USS Cod Marks 75 Years

The USS Cod is docked near downtown Cleveland, walking distance of the Rock and Roll Hall of Fame, the Great Lakes Science Center and the International Women's Air and Space Museum.

Seventy-five years ago this summer, the USS Cod, a new submarine in the GATO class, received her commission and eventually launched her first war-time patrol, embarking from Australia in October, 1943. The new sub, designed to patrol continent to continent, executed 7 patrols in all, mostly in the South China Sea and around the Philippine islands. While the Cod was built in Groton, CT, Cleveland can claim partial credit as Cod's birthplace, since the submarine's five diesel engines were built by General Motors' Cleveland Diesel plant on the city’s west side. 

These days, the USS COD Submarine Memorial is a National Historic Landmark  docked in Cleveland, walking distance to the Rock and Roll Hall of Fame, the Great Lakes Science Center and the International Women’s Air & Space Museum. “It’s a Martha Stewart boat--prim, proper and period correct,” said museum guide Dave Krejci. “It represented a quantum leap in technology.” 

The Cod sank 19 warships, mostly Japanese, plus 2 Thai ships and another 26 junks carrying enemy supplies. The Cod also performed the only international submarine-to-submarine rescue in history. On July 8, 1945 Cod arrived at Ladd Reef to aid the Dutch Submarine O-19, hard aground on a coral outcropping. After futile attempts to pull O-19 free and both captains agreed there was no hope to free the sub, 56 Dutch sailors came aboard the Cod and the O-19 was destroyed with scuttling charges, torpedoes and 16 rounds from the Cod's 5-inch deck gun. The Cod was home to 153 men for the two and a half-day run to the Subic Bay naval base in the Philippines.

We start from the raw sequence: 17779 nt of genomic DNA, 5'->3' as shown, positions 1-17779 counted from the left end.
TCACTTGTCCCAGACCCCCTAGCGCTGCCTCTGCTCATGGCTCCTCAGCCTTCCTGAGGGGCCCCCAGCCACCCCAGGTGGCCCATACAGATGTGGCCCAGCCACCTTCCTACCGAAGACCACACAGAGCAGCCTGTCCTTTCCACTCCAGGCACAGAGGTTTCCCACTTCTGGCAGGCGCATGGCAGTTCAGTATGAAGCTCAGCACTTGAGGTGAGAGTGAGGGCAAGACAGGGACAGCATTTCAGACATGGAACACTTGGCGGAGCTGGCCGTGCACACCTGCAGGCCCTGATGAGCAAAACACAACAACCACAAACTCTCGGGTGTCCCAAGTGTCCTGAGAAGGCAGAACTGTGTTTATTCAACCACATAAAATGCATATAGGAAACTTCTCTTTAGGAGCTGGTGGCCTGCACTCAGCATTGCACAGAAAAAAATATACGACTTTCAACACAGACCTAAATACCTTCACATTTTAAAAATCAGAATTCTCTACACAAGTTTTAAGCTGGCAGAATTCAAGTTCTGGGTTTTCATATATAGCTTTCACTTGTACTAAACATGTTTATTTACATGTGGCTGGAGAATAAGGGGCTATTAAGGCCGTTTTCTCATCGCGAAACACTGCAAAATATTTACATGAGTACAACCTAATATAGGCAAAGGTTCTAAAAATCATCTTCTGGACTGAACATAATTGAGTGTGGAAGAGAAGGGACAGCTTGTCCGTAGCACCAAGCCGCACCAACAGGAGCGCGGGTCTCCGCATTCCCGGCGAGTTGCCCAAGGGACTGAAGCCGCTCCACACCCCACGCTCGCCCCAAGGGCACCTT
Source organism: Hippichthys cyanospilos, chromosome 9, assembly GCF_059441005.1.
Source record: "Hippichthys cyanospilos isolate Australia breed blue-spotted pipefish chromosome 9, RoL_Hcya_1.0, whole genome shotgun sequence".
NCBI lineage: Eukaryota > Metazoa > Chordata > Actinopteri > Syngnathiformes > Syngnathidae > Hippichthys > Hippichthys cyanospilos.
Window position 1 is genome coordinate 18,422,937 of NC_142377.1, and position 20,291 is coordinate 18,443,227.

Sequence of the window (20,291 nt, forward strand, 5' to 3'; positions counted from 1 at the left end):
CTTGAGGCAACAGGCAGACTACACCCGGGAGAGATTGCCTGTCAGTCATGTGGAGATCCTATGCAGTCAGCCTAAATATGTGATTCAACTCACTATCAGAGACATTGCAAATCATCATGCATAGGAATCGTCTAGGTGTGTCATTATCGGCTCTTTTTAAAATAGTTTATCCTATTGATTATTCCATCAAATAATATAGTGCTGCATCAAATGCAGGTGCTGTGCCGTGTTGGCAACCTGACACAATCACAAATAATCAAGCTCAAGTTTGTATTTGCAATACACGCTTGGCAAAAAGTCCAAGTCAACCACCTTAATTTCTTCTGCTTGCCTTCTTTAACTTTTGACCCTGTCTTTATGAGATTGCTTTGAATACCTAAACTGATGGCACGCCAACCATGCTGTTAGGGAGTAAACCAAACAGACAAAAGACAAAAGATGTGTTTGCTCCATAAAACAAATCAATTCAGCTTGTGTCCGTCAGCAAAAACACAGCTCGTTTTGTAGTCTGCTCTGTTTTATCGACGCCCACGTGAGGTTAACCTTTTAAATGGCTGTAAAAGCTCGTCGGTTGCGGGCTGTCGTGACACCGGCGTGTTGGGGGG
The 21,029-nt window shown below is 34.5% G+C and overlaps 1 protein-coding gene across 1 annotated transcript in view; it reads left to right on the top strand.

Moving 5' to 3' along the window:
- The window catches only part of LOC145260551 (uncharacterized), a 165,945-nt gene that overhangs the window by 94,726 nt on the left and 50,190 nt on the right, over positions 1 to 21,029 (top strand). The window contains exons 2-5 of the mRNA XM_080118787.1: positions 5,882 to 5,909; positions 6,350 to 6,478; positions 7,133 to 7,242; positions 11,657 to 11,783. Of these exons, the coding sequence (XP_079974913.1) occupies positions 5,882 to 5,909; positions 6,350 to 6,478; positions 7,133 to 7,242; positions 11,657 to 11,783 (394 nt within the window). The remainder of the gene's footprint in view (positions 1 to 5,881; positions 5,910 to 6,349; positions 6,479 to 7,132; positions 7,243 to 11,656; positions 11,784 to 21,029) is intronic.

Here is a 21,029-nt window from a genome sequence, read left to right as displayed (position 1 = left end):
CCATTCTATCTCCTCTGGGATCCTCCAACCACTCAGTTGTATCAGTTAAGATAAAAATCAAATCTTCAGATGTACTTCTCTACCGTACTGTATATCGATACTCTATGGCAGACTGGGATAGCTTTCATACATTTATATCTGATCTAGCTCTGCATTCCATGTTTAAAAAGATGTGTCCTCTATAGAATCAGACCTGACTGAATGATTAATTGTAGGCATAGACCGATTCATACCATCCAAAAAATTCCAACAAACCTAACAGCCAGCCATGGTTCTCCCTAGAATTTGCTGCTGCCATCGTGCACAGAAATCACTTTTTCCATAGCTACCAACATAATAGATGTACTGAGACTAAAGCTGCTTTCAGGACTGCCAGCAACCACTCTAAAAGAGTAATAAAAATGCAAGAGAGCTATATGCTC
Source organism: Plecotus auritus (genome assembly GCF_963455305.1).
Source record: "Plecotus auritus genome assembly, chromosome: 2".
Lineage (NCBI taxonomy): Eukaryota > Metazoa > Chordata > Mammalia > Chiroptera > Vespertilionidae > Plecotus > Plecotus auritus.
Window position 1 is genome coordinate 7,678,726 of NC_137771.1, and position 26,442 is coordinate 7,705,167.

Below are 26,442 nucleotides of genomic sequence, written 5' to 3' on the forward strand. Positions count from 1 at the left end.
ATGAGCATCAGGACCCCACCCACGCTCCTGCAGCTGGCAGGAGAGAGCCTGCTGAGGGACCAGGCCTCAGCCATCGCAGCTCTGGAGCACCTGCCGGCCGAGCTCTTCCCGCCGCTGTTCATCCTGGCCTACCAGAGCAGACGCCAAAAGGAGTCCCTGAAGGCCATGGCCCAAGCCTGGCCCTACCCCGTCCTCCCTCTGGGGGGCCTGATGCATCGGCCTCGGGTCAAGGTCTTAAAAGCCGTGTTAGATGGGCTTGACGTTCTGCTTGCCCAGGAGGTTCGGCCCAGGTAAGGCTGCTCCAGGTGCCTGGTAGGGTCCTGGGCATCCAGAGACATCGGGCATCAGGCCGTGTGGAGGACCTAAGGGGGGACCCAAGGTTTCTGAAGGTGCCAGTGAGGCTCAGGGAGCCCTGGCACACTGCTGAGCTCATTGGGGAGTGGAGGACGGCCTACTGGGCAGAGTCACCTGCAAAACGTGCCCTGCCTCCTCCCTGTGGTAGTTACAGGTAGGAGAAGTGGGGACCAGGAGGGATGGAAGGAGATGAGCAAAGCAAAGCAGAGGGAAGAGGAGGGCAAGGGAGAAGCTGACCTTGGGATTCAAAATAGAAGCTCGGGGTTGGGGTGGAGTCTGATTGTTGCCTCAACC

First patrol carried 77 men, while by the seventh (and final) wartime patrol, the crew had ballooned to 97 to handle additional duties created by the conflict's needs. Other than the Cod’s incredible performance and surviving two years of war-time patrols, the craft’s most notable fact was cramped living conditions. 

The Cod measures 312 feet, bow to stern. The beam is 27 feet at the widest point. The escape hatches require a maximum 54-inch waistline to successfully fit through. The vertical ladders and hatches of the original design remain, the Cod being the only surviving WWII sub with the pressure hull intact. 

Control Room is the heart of operations, where controlling depth while  cruising, submerging and surfacing takes place. The sub could safely dive to 300 feet. Yeoman’s Shack, a secretarial office about the size of a phone booth, is equipped with a manual typewriter. In the final week of a cruise, the yeoman typed a 100-page document detailing the cruise. Enlisted men’s sleeping quarters had up to 30 men sleeping around the clock, sometimes creating hot-bunking situations. Bunks (or “racks”) in demand shared space with torpedos as these munitions resided on the quietest and coolest deck. 

At the Crew’s Mess, 24 enlisted men ate at one time. Officers shared the same high-quality, best-in-navy food as the enlistees, though with separate dining quarters. When the men tired of steak and lobster and lasagne, they were introduced to pizza, a rarity to farm-boy recruits in 1943. They ate off fine china and the biggest treat was ice cream. Additional perks for submariners included 50% more hazard pay and double the standard shore leave.

Patrol length averaged two months, with 2½ months the longest. The Cod executed its 7 war-time patrols from Commissioning Day until V-J Day on August 14, 1945. 

Additional information on the Cod is at www.usscod.org .



Harry Peck

Retired corporate sales & marketing guy in the tourism businesses. Long time free-lance sports writer.

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Volume 10, Issue 7, Posted 3:14 PM, 07.01.2018